In order to avoid hyper-extension of the wrist beyond a maximum normal bending, U.S. Pat. No. 5,778,449 describes a wrist protection with a first rigid brace in the area of the hand and a second rigid brace in the area of the lower arm. The first and second rigid braces are connected by a joint that prevents a bending of the hand beyond a maximum normal bending by a mechanical stop. However, this construction is complex and may limit the mobility of the hand. In addition, a rapid bending of the hand (which may be caused by application of a strong external force), which is suddenly stopped by the mechanical stop may apply a strong impact force to the arm. Application of such an impact force to the arm may not be desired and may even cause pain.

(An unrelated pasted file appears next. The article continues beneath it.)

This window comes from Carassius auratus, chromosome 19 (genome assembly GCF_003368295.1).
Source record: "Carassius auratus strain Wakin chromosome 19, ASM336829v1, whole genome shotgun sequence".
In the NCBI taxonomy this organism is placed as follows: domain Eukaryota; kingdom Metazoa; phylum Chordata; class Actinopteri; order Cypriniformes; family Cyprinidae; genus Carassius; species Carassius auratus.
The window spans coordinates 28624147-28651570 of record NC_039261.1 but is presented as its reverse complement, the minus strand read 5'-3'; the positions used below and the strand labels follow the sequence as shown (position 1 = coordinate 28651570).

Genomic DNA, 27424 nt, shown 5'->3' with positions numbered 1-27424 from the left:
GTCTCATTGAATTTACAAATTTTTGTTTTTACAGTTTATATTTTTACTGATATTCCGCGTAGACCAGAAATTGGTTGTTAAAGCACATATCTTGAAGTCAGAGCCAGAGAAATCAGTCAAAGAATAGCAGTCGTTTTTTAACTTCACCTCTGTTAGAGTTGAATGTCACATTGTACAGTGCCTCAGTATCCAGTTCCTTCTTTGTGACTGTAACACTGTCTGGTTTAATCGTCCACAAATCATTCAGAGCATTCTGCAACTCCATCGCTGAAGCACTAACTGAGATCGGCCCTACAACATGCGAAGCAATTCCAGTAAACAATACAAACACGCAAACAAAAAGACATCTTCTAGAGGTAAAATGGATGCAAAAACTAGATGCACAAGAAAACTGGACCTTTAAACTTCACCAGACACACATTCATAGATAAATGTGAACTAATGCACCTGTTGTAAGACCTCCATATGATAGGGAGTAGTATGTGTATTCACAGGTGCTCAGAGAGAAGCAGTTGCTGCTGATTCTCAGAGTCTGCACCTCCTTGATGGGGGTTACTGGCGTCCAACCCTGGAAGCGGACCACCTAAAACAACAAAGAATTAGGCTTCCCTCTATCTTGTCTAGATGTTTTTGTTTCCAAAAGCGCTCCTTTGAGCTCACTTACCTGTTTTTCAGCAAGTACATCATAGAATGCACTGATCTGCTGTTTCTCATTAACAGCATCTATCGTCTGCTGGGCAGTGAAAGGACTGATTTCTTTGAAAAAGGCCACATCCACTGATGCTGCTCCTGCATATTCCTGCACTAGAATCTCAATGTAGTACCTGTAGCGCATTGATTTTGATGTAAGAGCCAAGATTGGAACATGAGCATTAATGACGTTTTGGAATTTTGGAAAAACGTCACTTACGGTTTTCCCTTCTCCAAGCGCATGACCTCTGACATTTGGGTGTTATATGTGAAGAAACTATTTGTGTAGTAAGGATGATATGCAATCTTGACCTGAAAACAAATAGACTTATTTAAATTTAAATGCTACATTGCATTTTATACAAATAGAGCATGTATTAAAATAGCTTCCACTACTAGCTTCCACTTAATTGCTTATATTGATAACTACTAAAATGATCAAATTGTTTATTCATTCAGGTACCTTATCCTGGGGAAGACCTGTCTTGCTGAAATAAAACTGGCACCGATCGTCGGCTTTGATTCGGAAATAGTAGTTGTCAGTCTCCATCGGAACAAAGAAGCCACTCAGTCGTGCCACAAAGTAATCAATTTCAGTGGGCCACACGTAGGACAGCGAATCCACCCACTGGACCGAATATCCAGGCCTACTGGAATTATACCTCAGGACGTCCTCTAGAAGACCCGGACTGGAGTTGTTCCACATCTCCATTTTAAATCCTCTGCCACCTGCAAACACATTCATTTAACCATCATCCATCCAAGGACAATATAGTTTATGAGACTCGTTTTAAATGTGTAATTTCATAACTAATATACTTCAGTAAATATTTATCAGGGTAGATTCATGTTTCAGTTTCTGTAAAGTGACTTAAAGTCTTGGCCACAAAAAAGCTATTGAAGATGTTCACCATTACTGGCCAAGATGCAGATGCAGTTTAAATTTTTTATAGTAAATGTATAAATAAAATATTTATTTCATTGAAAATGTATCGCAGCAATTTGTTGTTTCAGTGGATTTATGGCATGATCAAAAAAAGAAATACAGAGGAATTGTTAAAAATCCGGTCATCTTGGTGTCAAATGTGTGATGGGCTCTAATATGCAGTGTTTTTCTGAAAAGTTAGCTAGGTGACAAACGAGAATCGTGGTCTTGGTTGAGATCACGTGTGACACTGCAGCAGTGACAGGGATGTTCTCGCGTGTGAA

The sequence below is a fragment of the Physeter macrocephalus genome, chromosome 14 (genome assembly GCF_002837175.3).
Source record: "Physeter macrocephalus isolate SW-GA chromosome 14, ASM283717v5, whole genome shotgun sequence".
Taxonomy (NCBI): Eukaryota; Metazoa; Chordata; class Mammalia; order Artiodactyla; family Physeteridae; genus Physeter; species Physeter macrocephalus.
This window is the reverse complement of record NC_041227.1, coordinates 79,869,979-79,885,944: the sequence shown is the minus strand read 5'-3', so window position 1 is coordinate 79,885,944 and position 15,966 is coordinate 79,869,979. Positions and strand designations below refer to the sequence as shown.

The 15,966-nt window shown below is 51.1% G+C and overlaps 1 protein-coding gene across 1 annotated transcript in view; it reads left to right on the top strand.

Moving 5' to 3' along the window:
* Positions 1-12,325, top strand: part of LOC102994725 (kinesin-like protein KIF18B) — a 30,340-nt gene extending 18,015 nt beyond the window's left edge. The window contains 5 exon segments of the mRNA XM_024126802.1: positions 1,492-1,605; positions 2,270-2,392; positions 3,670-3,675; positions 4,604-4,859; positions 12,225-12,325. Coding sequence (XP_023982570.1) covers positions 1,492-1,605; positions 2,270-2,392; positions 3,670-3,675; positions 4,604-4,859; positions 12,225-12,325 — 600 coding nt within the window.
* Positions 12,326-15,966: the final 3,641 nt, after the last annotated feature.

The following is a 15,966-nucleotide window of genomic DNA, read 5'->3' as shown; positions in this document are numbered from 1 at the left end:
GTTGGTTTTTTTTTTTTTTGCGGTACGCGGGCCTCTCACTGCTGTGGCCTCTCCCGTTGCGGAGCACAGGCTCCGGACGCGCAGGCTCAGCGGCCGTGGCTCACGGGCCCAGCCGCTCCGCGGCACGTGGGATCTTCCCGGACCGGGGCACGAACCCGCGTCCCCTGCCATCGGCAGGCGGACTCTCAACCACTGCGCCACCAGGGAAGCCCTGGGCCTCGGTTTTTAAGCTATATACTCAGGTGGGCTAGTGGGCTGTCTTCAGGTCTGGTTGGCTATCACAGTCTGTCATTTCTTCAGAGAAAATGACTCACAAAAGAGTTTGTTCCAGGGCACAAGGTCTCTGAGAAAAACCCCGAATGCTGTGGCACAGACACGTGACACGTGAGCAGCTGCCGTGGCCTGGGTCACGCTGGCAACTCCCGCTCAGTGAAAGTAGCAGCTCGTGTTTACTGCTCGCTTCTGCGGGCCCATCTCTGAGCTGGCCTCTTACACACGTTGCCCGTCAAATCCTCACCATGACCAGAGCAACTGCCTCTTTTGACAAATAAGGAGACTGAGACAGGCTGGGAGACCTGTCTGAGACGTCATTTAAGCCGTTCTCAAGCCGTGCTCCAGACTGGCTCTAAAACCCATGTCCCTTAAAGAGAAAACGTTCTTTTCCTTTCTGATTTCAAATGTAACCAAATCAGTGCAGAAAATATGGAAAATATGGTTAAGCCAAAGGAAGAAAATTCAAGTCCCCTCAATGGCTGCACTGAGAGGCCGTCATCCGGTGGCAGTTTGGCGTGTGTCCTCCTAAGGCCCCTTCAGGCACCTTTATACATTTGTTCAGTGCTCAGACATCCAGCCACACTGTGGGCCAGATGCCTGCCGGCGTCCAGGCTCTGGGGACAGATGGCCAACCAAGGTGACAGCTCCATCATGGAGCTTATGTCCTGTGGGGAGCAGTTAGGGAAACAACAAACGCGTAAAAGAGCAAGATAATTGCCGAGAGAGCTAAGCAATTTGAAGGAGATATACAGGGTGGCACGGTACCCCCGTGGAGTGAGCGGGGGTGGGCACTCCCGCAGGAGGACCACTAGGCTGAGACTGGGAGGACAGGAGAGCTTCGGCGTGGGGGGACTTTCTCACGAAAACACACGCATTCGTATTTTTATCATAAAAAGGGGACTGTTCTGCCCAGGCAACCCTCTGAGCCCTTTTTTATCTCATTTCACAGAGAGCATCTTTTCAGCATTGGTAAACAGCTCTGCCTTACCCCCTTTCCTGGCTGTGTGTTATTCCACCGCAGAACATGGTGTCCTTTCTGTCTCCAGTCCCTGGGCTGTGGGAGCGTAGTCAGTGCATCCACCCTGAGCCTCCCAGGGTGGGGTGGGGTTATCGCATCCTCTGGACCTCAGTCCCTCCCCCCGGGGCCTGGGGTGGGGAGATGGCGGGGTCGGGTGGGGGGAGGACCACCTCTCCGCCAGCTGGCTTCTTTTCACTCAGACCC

Such a sudden stop can be avoided by use of semi-rigid elements that are arranged on the back of the hand. Examples of such gloves are described in U.S. Pat. No. 6,526,592 B1, U.S. Pat. No. 1,377,103, and U.S. Publication No. 2007/0022512 A1. However, such semi-rigid elements substantially limit the mobility of the hand and do not allow an extension of the wrist up to a maximum angle, since during this bending, a distance along the back of the hand and the lower arm is shortened. This distance shortening can be recognized, for example, from the formation of folds on the back side of a glove or the skin of a hand. Since the semi-rigid elements cannot provide such a shortening, the bending of the hand is limited if the glove carrying these elements is firmly seated at a hand. If not, one end of the semi-rigid elements poke into the lower arm, which is painful.